The military did not provide the genders of the missing three Marines and a sailor who were believed to be in the vehicle that was attacked. They were presumed dead, said a U.S. military official in Washington who spoke on condition of anonymity because the victims have not been identified.
Thirty-six female troops have died since the war began, including the one that was announced Friday, said Maj. Michael Shavers, a Pentagon spokesman. Thirty-four were Army, one Navy and one Marine.
With Thursday's suicide attack, the death toll among U.S. military members since the beginning of the war reached 1,732. It came as Americans have grown increasingly concerned about a conflict that has shown no signs of abating. One year ago, 842 U.S. service members had died in Iraq, compared to 194 on that date in 2003.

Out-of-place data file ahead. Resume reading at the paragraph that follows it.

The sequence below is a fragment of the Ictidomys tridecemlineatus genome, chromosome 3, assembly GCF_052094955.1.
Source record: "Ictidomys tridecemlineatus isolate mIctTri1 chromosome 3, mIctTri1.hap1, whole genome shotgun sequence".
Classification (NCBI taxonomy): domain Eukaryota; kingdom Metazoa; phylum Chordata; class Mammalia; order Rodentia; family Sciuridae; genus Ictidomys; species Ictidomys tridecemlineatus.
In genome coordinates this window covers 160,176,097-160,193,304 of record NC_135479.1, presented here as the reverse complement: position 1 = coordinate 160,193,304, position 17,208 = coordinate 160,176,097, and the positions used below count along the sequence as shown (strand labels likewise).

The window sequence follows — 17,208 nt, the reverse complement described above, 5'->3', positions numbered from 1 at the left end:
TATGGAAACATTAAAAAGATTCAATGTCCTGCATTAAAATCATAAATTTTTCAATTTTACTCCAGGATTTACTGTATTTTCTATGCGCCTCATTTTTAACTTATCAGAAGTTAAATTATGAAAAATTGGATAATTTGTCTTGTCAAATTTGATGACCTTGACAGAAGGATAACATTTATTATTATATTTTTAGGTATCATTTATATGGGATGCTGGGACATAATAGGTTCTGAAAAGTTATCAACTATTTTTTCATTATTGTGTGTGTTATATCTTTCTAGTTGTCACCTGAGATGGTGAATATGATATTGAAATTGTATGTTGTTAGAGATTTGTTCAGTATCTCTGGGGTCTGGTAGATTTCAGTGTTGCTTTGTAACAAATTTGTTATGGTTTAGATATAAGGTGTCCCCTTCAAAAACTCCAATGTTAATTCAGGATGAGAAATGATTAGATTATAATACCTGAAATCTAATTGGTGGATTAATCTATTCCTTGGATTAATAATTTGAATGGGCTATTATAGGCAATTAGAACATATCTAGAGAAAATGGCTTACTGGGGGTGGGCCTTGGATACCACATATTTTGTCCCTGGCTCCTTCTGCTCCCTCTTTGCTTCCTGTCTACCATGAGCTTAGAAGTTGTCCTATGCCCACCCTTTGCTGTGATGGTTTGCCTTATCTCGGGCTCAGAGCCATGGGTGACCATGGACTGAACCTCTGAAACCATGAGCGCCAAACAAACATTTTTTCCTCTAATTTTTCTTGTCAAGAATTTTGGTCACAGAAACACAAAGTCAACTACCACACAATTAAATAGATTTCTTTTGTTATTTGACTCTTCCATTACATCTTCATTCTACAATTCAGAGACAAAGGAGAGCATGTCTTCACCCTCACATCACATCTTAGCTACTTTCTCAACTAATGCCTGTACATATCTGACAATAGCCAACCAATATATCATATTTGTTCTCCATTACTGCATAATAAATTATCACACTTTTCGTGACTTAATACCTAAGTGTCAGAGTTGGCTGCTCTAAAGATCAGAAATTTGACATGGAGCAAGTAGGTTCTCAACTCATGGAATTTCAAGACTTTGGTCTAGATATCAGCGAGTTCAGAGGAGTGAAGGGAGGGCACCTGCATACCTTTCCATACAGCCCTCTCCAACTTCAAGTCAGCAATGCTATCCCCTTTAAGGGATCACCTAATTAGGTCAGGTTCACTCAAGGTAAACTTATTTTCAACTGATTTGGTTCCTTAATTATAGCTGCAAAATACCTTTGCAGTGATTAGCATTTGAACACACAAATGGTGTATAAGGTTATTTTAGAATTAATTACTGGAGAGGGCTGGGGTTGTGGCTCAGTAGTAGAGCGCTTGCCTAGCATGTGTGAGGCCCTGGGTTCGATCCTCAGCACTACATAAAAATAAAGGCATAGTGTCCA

The relentless carnage has killed more than 1,240 people since April 28, when al-Jaafari announced his Shiite-dominated government. With the Sunni Arab-dominated insurgency targeting the Shiite majority, the wave of killings has slowly been pushing the country toward civil war.
In one such sectarian killing, gunmen on Friday killed an aide to Grand Ayatollah Ali al-Sistani, Iraq's most revered Shiite cleric. Police said two bodyguards were also killed trying to protect Shiite cleric Samara al-Baghdadi, who represented al-Sistani in Baghdad's predominantly Shiite al-Amin district.
Iraqi security forces also discovered the bodies of eight beheaded men - at least six of whom were Shiite farmers - in a region north of Baghdad on Friday. It was unclear why the men were killed.
News of the Marine deaths came as Bush and al-Jaafari both pledged eventual victory over insurgents.
"The enemy's goal is to drive us out of Iraq before the Iraqis have established a secure democratic government. They will not succeed," Bush said.
Fallujah, in Anbar province, was the scene of a large-scale campaign in November by U.S. troops to rout militants.
Residents of Fallujah call it the "City of Mosques" for its many Muslim houses of worship. Along with neighboring Ramadi, the city and the region around Fallujah are located in the heart of the insurgency that is fighting both the U.S. military presence in Iraq and al-Jaafari's government